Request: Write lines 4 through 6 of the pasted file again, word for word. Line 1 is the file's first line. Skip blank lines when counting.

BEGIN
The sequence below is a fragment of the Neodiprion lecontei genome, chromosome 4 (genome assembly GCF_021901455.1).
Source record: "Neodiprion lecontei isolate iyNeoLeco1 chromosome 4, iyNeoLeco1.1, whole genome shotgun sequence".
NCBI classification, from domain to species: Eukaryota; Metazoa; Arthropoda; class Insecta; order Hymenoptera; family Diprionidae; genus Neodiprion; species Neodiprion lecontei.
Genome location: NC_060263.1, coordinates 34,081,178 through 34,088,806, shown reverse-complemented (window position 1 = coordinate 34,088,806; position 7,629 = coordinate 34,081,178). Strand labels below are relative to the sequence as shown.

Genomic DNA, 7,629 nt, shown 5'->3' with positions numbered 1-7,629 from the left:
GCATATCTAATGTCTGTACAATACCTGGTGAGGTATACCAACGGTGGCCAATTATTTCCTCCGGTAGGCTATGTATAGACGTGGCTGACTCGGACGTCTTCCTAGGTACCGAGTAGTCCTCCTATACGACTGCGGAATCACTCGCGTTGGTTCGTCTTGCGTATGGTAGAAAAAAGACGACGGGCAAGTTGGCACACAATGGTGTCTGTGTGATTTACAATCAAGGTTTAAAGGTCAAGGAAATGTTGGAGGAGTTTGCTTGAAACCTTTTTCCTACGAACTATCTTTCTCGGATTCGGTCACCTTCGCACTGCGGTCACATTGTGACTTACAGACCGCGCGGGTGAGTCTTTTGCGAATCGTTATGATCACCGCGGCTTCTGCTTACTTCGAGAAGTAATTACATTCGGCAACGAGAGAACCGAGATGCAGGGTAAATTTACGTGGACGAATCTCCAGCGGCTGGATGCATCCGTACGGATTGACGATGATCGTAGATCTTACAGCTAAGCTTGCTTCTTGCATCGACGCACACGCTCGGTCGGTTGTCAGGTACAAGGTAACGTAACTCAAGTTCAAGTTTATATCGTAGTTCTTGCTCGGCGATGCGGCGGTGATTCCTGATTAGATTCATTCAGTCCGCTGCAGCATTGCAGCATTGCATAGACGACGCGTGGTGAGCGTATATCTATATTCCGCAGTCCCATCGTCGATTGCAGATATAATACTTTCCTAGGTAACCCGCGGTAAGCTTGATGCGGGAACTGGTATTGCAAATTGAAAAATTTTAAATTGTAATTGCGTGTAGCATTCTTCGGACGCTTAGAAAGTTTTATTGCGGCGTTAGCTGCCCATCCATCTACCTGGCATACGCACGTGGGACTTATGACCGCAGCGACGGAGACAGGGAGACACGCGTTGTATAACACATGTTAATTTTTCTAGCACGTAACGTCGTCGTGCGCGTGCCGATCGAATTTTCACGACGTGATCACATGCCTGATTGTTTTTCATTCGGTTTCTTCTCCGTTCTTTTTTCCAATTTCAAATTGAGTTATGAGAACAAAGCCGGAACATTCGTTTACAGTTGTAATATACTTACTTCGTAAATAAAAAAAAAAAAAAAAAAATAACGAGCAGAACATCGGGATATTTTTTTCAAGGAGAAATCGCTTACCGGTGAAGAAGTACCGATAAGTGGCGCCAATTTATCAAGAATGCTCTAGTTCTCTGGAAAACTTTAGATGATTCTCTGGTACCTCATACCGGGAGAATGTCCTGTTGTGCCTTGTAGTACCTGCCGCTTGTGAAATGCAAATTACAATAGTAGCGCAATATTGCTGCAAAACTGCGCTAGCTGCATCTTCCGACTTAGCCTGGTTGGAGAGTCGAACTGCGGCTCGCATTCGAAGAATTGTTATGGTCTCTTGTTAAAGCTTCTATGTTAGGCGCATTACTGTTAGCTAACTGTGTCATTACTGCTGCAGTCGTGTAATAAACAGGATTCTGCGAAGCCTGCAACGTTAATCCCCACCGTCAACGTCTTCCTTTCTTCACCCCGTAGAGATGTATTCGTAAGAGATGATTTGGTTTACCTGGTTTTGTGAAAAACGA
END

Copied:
Genome location: NC_060263.1, coordinates 34,081,178 through 34,088,806, shown reverse-complemented (window position 1 = coordinate 34,088,806; position 7,629 = coordinate 34,081,178). Strand labels below are relative to the sequence as shown.

Genomic DNA, 7,629 nt, shown 5'->3' with positions numbered 1-7,629 from the left:
GCATATCTAATGTCTGTACAATACCTGGTGAGGTATACCAACGGTGGCCAATTATTTCCTCCGGTAGGCTATGTATAGACGTGGCTGACTCGGACGTCTTCCTAGGTACCGAGTAGTCCTCCTATACGACTGCGGAATCACTCGCGTTGGTTCGTCTTGCGTATGGTAGAAAAAAGACGACGGGCAAGTTGGCACACAATGGTGTCTGTGTGATTTACAATCAAGGTTTAAAGGTCAAGGAAATGTTGGAGGAGTTTGCTTGAAACCTTTTTCCTACGAACTATCTTTCTCGGATTCGGTCACCTTCGCACTGCGGTCACATTGTGACTTACAGACCGCGCGGGTGAGTCTTTTGCGAATCGTTATGATCACCGCGGCTTCTGCTTACTTCGAGAAGTAATTACATTCGGCAACGAGAGAACCGAGATGCAGGGTAAATTTACGTGGACGAATCTCCAGCGGCTGGATGCATCCGTACGGATTGACGATGATCGTAGATCTTACAGCTAAGCTTGCTTCTTGCATCGACGCACACGCTCGGTCGGTTGTCAGGTACAAGGTAACGTAACTCAAGTTCAAGTTTATATCGTAGTTCTTGCTCGGCGATGCGGCGGTGATTCCTGATTAGATTCATTCAGTCCGCTGCAGCATTGCAGCATTGCATAGACGACGCGTGGTGAGCGTATATCTATATTCCGCAGTCCCATCGTCGATTGCAGATATAATACTTTCCTAGGTAACCCGCGGTAAGCTTGATGCGGGAACTGGTATTGCAAATTGAAAAATTTTAAATTGTAATTGCGTGTAGCATTCTTCGGACGCTTAGAAAGTTTTATTGCGGCGTTAGCTGCCCATCCATCTACCTGGCATACGCACGTGGGACTTATGACCGCAGCGACGGAGACAGGGAGACACGCGTTGTATAACACATGTTAATTTTTCTAGCACGTAACGTCGTCGTGCGCGTGCCGATCGAATTTTCACGACGTGATCACATGCCTGATTGTTTTTCATTCGGTTTCTTCTCCGTTCTTTTTTCCAATTTCAAATTGAGTTATGAGAACAAAGCCGGAACATTCGTTTACAGTTGTAATATACTTACTTCGTAAATAAAAAAAAAAAAAAAAAAATAACGAGCAGAACATCGGGATATTTTTTTCAAGGAGAAATCGCTTACCGGTGAAGAAGTACCGATAAGTGGCGCCAATTTATCAAGAATGCTCTAGTTCTCTGGAAAACTTTAGATGATTCTCTGGTACCTCATACCGGGAGAATGTCCTGTTGTGCCTTGTAGTACCTGCCGCTTGTGAAATGCAAATTACAATAGTAGCGCAATATTGCTGCAAAACTGCGCTAGCTGCATCTTCCGACTTAGCCTGGTTGGAGAGTCGAACTGCGGCTCGCATTCGAAGAATTGTTATGGTCTCTTGTTAAAGCTTCTATGTTAGGCGCATTACTGTTAGCTAACTGTGTCATTACTGCTGCAGTCGTGTAATAAACAGGATTCTGCGAAGCCTGCAACGTTAATCCCCACCGTCAACGTCTTCCTTTCTTCACCCCGTAGAGATGTATTCGTAAGAGATGATTTGGTTTACCTGGTTTTGTGAAAAACGA